Apply For Your European Health Insurance Card Here


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I acknowledge that I will lose the right to cancel the order within the statutory period of 14 working days as we will commence the delivery of an order immediately and before this statutory period ends. Therefore the services will have deemed to have been provided and you will lose the right to cancel your order. I acknowledge that I have British, EU, EEA or Swiss nationality and that all persons to be specified in this application are UK residents. I understand that should any person on this application decide to remain abroad to live or work, then the relevant authorities must be informed and the EHIC returned. The information that I give on this form is correct and complete to the best of my knowledge.

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NHS or NI No.: {{formData.ma_nhs_or_ni_no}}
EHIC PIN Number: {{formData.ma_ehic_pin_number}}

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Forename(s): {{formData.pa_forename}}
Date of Birth: {{formData.pa_dob}}
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EHIC PIN Number: {{formData.pa_ehic_pin_number}}

Dependent Child Details

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Children No.#: {{$index+1}}

Title: {{formData.ca_title[$index+1]}}
Forename(s): {{formData.ca_forename[$index+1]}}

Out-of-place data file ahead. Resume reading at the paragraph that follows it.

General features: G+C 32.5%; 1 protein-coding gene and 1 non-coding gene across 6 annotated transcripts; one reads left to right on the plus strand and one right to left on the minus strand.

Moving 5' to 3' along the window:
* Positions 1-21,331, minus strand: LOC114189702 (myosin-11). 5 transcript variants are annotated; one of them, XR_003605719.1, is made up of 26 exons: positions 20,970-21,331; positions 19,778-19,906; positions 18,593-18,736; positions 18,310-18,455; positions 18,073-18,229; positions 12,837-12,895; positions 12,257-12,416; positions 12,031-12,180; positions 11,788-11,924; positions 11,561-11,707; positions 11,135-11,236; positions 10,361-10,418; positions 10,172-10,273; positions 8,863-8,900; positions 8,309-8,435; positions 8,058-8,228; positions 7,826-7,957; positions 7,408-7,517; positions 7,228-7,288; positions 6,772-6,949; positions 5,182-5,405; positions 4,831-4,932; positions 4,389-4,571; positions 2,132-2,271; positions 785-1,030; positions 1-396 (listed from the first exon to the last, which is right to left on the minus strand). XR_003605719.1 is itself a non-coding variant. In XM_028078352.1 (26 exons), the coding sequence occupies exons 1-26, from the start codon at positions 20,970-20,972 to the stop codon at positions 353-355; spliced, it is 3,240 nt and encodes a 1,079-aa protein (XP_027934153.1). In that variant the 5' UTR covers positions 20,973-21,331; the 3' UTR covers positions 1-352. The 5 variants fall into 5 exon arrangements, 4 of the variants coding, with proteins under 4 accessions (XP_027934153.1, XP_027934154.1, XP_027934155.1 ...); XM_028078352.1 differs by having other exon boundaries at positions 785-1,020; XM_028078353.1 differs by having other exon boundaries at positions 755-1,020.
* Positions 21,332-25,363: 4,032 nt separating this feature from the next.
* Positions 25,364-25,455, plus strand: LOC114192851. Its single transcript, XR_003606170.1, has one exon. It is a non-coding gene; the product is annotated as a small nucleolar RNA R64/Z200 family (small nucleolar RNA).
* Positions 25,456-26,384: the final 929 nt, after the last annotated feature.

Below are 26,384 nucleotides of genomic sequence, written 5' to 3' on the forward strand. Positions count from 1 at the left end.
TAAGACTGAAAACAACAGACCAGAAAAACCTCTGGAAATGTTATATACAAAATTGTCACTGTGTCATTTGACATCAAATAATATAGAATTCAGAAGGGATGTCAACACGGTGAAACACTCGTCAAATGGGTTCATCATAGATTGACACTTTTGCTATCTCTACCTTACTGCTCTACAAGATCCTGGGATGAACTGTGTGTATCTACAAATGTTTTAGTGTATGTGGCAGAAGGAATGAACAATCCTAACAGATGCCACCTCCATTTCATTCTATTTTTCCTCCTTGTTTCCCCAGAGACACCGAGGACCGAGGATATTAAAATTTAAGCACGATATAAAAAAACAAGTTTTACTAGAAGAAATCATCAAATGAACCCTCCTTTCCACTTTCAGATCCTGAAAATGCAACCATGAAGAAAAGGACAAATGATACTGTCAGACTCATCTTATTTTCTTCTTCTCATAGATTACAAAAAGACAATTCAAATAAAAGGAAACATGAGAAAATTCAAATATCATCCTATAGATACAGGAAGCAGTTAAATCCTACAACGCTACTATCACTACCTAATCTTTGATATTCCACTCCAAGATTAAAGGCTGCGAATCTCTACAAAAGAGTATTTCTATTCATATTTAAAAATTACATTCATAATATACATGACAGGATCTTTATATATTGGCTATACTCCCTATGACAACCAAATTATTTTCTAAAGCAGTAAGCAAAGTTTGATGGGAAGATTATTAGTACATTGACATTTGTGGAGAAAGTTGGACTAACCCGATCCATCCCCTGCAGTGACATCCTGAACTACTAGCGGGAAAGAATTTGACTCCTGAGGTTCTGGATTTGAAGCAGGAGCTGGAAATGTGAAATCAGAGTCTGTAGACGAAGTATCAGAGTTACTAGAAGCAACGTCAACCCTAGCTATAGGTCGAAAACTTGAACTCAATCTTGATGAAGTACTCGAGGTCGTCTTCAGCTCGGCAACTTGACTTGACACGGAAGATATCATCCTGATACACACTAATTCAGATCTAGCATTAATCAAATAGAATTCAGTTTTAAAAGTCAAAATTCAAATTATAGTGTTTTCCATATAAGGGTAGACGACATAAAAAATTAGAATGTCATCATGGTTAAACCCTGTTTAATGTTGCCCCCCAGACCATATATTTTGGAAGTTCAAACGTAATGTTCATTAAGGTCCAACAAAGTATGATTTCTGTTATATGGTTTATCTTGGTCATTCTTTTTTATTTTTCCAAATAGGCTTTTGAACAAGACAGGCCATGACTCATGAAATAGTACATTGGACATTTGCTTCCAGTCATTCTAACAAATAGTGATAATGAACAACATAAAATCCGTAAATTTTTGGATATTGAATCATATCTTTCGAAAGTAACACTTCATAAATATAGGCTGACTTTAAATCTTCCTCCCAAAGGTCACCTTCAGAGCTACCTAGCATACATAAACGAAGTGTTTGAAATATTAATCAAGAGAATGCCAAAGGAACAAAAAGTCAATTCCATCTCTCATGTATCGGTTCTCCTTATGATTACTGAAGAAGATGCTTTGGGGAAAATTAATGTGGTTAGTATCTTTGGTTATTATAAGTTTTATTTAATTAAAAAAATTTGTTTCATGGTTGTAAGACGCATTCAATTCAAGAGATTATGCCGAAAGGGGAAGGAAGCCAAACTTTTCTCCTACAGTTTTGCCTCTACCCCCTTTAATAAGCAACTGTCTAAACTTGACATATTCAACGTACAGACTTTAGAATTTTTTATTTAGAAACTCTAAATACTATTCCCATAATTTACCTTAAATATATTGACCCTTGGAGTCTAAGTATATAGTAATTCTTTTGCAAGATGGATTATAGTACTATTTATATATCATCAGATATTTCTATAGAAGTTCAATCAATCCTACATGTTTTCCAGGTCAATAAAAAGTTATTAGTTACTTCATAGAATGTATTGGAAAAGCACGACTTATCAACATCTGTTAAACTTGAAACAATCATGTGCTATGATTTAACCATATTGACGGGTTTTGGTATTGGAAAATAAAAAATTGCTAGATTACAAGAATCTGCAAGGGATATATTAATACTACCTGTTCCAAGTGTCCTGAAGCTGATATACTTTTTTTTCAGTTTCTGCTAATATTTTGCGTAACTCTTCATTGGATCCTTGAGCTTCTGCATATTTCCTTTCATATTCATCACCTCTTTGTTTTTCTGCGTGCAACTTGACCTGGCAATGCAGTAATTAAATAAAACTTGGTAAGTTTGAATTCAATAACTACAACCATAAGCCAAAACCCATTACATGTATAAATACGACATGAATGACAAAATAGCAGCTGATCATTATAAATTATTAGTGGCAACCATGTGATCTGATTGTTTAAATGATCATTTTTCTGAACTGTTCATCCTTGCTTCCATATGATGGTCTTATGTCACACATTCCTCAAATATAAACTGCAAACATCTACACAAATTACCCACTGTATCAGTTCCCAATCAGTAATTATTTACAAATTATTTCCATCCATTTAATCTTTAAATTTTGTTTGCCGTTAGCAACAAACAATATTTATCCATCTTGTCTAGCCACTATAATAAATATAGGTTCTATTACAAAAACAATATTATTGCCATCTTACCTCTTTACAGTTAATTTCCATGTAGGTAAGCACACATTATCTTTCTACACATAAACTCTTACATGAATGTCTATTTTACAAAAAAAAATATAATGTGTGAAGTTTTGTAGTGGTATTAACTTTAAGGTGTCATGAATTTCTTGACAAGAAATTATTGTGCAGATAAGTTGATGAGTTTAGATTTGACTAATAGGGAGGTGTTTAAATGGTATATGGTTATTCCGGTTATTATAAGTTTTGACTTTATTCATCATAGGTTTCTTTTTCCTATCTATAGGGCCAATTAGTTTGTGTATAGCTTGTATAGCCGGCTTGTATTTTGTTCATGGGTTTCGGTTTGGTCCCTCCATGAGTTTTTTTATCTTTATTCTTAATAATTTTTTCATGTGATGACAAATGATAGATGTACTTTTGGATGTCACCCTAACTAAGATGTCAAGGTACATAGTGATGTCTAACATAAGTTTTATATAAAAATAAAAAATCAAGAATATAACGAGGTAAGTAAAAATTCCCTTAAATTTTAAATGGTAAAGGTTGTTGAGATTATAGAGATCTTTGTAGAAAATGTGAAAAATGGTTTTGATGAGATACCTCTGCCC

Date of Birth: {{formData.ca_dob_d[$index+1]}}-{{formData.ca_dob_m[$index+1]}}-{{formData.ca_dob_y[$index+1]}}
NHS or NI No.: {{formData.ca_nhs_or_ni_no[$index+1]}}
EHIC PIN Number: {{formData.ca_ehic_pin_number[$index+1]}}

Contact information

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UK Postcode: {{formData.postcode}}
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Registration fee: £35.00

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The EHIC Card – A Introductory Guide

The EHIC Card is a simple essential when you’re travelling through Europe. It’s a card that entitles you to receive state-provided medical care in most countries in the European Economic Area (EEA), Switzerland and a few other nations besides.

The EHIC card replaced the old E111 form in 2006 and has been adopted throughout the EEA. There are a few exceptions, but the vast majority of the EEA has signed up to this reciprocal agreement that means you can travel abroad safe in the knowledge that you can access emergency medical or dental care without getting a huge bill.

Who opted out?

The Channel Islands, including Guernsey, Alderney and Sark, have all opted to reject the European Health Insurance Card. With these nations so closely linked to the UK, it might be a shock to find that they do not participate in the EHIC scheme that replaced the E111 countries covered and a number of travellers have simply assumed they are properly covered in these territories. Monaco, San Marino and The Vatican have also opted out.

When a card is issued, it is valid for five years and when you suffer with an accident, illness or injury abroad, or even if you need attention for a pre-existing condition or routine maternity care, you can attend a hospital or doctor and receive basic, state-provided medical care.